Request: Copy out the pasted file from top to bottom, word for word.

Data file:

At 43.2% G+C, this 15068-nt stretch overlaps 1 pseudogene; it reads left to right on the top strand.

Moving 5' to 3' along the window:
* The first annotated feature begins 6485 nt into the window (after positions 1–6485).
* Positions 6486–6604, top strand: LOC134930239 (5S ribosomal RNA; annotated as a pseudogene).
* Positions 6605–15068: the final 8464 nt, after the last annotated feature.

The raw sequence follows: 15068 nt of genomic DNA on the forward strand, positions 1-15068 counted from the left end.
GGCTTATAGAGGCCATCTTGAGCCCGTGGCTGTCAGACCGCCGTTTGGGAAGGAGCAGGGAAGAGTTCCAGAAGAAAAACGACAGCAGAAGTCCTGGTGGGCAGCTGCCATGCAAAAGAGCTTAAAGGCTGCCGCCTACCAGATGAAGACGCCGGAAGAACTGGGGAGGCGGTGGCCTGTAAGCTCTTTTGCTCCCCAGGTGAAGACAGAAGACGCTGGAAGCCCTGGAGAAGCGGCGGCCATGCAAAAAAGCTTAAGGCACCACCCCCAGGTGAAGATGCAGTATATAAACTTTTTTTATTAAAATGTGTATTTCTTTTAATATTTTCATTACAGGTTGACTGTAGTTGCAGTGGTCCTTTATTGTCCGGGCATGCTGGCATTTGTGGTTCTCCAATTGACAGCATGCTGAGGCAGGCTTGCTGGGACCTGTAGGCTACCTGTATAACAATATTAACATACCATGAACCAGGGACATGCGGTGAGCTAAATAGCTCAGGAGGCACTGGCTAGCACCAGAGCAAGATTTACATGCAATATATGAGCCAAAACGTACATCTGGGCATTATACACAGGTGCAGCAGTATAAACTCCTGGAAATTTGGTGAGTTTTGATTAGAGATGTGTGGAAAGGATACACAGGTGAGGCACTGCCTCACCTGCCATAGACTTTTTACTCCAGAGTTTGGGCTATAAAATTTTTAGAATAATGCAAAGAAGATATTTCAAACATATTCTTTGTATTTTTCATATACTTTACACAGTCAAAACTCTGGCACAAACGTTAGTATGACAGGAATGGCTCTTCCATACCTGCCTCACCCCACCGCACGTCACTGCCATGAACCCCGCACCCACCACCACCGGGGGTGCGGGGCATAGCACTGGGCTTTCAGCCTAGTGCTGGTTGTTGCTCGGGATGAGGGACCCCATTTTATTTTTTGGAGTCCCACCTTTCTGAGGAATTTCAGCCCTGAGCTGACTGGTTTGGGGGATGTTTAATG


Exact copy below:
At 43.2% G+C, this 15068-nt stretch overlaps 1 pseudogene; it reads left to right on the top strand.

Moving 5' to 3' along the window:
* The first annotated feature begins 6485 nt into the window (after positions 1–6485).
* Positions 6486–6604, top strand: LOC134930239 (5S ribosomal RNA; annotated as a pseudogene).
* Positions 6605–15068: the final 8464 nt, after the last annotated feature.

The raw sequence follows: 15068 nt of genomic DNA on the forward strand, positions 1-15068 counted from the left end.
GGCTTATAGAGGCCATCTTGAGCCCGTGGCTGTCAGACCGCCGTTTGGGAAGGAGCAGGGAAGAGTTCCAGAAGAAAAACGACAGCAGAAGTCCTGGTGGGCAGCTGCCATGCAAAAGAGCTTAAAGGCTGCCGCCTACCAGATGAAGACGCCGGAAGAACTGGGGAGGCGGTGGCCTGTAAGCTCTTTTGCTCCCCAGGTGAAGACAGAAGACGCTGGAAGCCCTGGAGAAGCGGCGGCCATGCAAAAAAGCTTAAGGCACCACCCCCAGGTGAAGATGCAGTATATAAACTTTTTTTATTAAAATGTGTATTTCTTTTAATATTTTCATTACAGGTTGACTGTAGTTGCAGTGGTCCTTTATTGTCCGGGCATGCTGGCATTTGTGGTTCTCCAATTGACAGCATGCTGAGGCAGGCTTGCTGGGACCTGTAGGCTACCTGTATAACAATATTAACATACCATGAACCAGGGACATGCGGTGAGCTAAATAGCTCAGGAGGCACTGGCTAGCACCAGAGCAAGATTTACATGCAATATATGAGCCAAAACGTACATCTGGGCATTATACACAGGTGCAGCAGTATAAACTCCTGGAAATTTGGTGAGTTTTGATTAGAGATGTGTGGAAAGGATACACAGGTGAGGCACTGCCTCACCTGCCATAGACTTTTTACTCCAGAGTTTGGGCTATAAAATTTTTAGAATAATGCAAAGAAGATATTTCAAACATATTCTTTGTATTTTTCATATACTTTACACAGTCAAAACTCTGGCACAAACGTTAGTATGACAGGAATGGCTCTTCCATACCTGCCTCACCCCACCGCACGTCACTGCCATGAACCCCGCACCCACCACCACCGGGGGTGCGGGGCATAGCACTGGGCTTTCAGCCTAGTGCTGGTTGTTGCTCGGGATGAGGGACCCCATTTTATTTTTTGGAGTCCCACCTTTCTGAGGAATTTCAGCCCTGAGCTGACTGGTTTGGGGGATGTTTAATG